Interview with Patrick Gray – Secretary, The Radical Party

by | January 6, 2020

By Scott Douglas Jacobsen

Patrick Gray is the Secretary of The Radical Party. Ther rendering of secular orientations into political life may be the more important, in practical terms, parts of enacting secular philosophies.

Here, we talk about his life, work, views.

Scott Douglas Jacobsen: Why was The Radical Party formed?

Patrick Gray: The Radical Party was established to define and promote a fresh, social market vision for the British left of centre, which has virtually disappeared from sight as the Labour Party has fallen under the influence of old style, Marxist inspired, socialism. The Party believes that growing inequality is fundamental to the social ills facing our country and that tackling it demands not just a redistribution of wealth, but also of power through electoral reform (something the Labour Party is unwilling to endorse). This puts the Party firmly in the tradition of the British Radical Movement, which has campaigned to bring about greater equality and individual freedom for much of the last two hundred years.

The efforts of those who followed in the footsteps of the founders of Radicalism helped make Britain, after the war, one of the most democratic and economically egalitarian societies in the world, with laws which provided an effective safety net for the less well off in housing, health care and employment rights. As such, Britain fitted into a group of nations including Germany, Canada, the Netherlands, Sweden and Denmark, which combined social market economies with strong democratic institutions and labour legislation. But with the Labour Government of the time crippled by internal disputes and chaotic industrial relations, all that ended abruptly with the election in 1979 of Mrs Thatcher, who came to power armed with a ready-made, neo-conservative agenda imported lock stock and barrel from Ronald Reagan’s US Republican Party.

Since then, the foundations of social Britain have been eroded by successive Conservative Governments, while the Labour Party has oscillated between adopting much of Mrs Thatcher’s agenda under Tony Blair and periods promoting old-style socialism, which no longer has much resonance with working people. As a result, Britain has become a laboratory for policies championed by the Reagan, Trump and those around them. This change has now been crystalized though the decision to leave the European Union, following intense campaigning by the right-wing press motivated by the aim of disengaging the UK from social Europe and integrating our economy with US capitalism.            

Jacobsen: How does that change the character of politics in the United Kingdom?

Gray: The decision to leave the EU and the election of Boris Johnson, a right-wing conservative, as Prime Minister with a huge majority in December 2019 has profoundly altered the shape of British politics. This has come about because of our first-past-the post electoral system and the bone-headed tribalism of the leaders of the established progressive parties, who refused to work together to achieve real influence over our future.  With an 85 seat majority in Parliament, the Conservatives can now happily ignore the 56% of the electorate who voted against them and continue their long-term drive to reshape society in the interests of big business and the better off. Granted that they are virtually certain to be in opposition until at least 2024, the question for progressives must be what can be done in the meanwhile to prevent the Conservatives consolidating their hold on power for a second five years? Certainly, some sort of alliance to bring about electoral reform will be essential, but so too will be a clear intellectual alternative to neo-conservatism, which at the moment is sorely lacking. In the Radical Party, we believe that such a vision should reflect a modern social market economy along the lines of countries such as Finland and Sweden, which have very successfully combined democratic institutions, egalitarianism and a prosperous market economy.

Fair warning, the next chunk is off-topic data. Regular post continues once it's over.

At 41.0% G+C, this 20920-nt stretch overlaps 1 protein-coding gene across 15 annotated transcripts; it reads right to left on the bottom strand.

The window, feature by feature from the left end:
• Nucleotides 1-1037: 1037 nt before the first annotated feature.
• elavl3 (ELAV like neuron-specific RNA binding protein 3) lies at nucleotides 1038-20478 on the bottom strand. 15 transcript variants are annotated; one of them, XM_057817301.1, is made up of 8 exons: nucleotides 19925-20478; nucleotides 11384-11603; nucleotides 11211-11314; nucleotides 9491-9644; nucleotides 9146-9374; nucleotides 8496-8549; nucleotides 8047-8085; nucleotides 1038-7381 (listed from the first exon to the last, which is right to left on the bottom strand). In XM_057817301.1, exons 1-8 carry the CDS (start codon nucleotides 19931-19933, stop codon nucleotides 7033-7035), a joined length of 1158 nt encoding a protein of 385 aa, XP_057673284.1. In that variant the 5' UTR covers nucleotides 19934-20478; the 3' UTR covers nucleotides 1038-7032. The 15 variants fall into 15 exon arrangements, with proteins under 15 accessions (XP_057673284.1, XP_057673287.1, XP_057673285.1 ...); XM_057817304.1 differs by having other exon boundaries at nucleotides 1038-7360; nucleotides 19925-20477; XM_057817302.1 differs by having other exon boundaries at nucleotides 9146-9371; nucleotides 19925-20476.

Jacobsen: Does an understanding of causes of the collapse of the Soviet Union help to identify solutions to the problem of increasing inequality facing ordinary people in Britain and other Western countries?

Gray: It is important to remember that the Soviet Union emerged from a society that was profoundly different from those of Western Europe and North America. Until 1861, almost 40% of the population of Russia were serfs, who could be bought and sold like slaves, and the lives of the people in Russia were tightly controlled by the Orthodox Church and in the future Southern Republics by Islam. Communism triumphed because many millions of people believed that it would bring them freedom, dignity and prosperity. Their hopes were betrayed because Marxist doctrine became a straightjacket and did not reflect fundamental features of human nature, such as the desire for autonomy and the right to be different, to better oneself and to take one’s own decisions as to how one’s children are brought up. And then of course, the whole system became fossilised and dependent for its survival on a huge repressive structure designed to deny the public access to just the kind of new ideas and information which would have been essential if the system were ever to evolve.  So, one clear lesson from the demise of the Soviet Union is that a plural media and free exchange of information will be essential if we are to build a dynamic, democratic and open society. This, of course, is extremely relevant in Britain, where and we have just emerged from a disastrous campaign to divorce the UK from our friends and allies in Europe and where 80% of the newspapers that are affordable for people on modest incomes are controlled by six right-wing billionaires.